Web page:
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cfront: a J2ObjC Inspiration

Developers new to J2ObjC may find its "Java compiles to Objective-C, which compiles to .o files" approach a little strange, but it's based on precedent: cfront. When C++ was first released, no compilers translated C++ sources directly into object files. Instead, the cfront script translated C++ into temporary C files, and then invoked cc to compile them. cfront took similar options as cc, so most C++ developers used it as if it was a true C++ compiler. The cfront script wrapped around a transpiler, though; it was a script very similar to combining the j2objc and j2objcc scripts in J2ObjC.

One of cfront's innovations was name mangling, where C++ type information was embedded into C names. J2ObjC also uses name mangling (described here) to support features like packages and Java's method overloading semantics that Objective-C doesn't directly support. For example, the JRE has both java.util.Date and java.sql.Date classes; since C names are all global in scope, J2ObjC mangles those type names to JavaUtilDate and JavaSqlDate respectively.
As many developers have complained, name mangling produces ugly, hard-to-read code. For example Guava's simply named MultiSet class name becomes ComGoogleCommonCollectMultiSet. Even worse is when method parameter names are also mangled, since each parameter name needs to contain type information to support method overloading.

These complainers have my full sympathy. Way back when I ported cfront; since cfront was written in C++, new systems built it by compiling a set of cfront-created C files to create a bootstrap translator, then using that to build the real translator. That was rarely a problem on Unix systems, but since CTOS was a non-Unix system I had to pour over every mangled source file fixing issues before it could eventually translate itself.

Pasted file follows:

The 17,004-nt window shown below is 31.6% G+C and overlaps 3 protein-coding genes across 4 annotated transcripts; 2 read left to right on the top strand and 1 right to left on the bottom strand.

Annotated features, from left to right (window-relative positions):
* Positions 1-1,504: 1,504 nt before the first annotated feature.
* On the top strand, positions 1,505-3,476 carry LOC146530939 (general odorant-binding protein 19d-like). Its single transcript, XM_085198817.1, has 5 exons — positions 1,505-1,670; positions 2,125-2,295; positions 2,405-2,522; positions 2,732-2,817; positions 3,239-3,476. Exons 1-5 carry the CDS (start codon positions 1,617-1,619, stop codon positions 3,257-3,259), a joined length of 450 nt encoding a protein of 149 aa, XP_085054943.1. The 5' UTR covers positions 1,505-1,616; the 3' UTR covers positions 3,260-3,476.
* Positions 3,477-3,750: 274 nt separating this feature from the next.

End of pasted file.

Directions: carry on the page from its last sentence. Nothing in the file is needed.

cfront's example is also why J2ObjC is not recommended for one-time translation. cfront had a flag to just generate C code, but its use was discouraged and eventually removed since it generated code that only a C compiler should have to read. J2ObjC recommends this same approach: maintain and share Java source across platforms, using j2objc/j2objcc or j2objc/Xcode to build Java as part of an iOS application. It's a waste of developer time to use J2ObjC once and then try to maintain its output as a project source file, both because it's hard to read and because we're improving what code gets generated with each release.

Who knows? Maybe if J2ObjC is successful enough, compiler developers will take note and fold its functionality into their tools, like C compiler engineers did with cfront. Our team can declare total victory if we're made redundant!


  1. It's interesting to compare J2ObjC to RoboVM, which takes the approach of translating Java bytecode directly to ARM assembly so it can run on the iPhone. I suppose one benefit of compiling to Objective C is interoperability. It's easy to write Objective C that calls Java and vice-versa. I haven't looked into it particularly deeply, but I suspect that it's much harder to do that with RoboVM.


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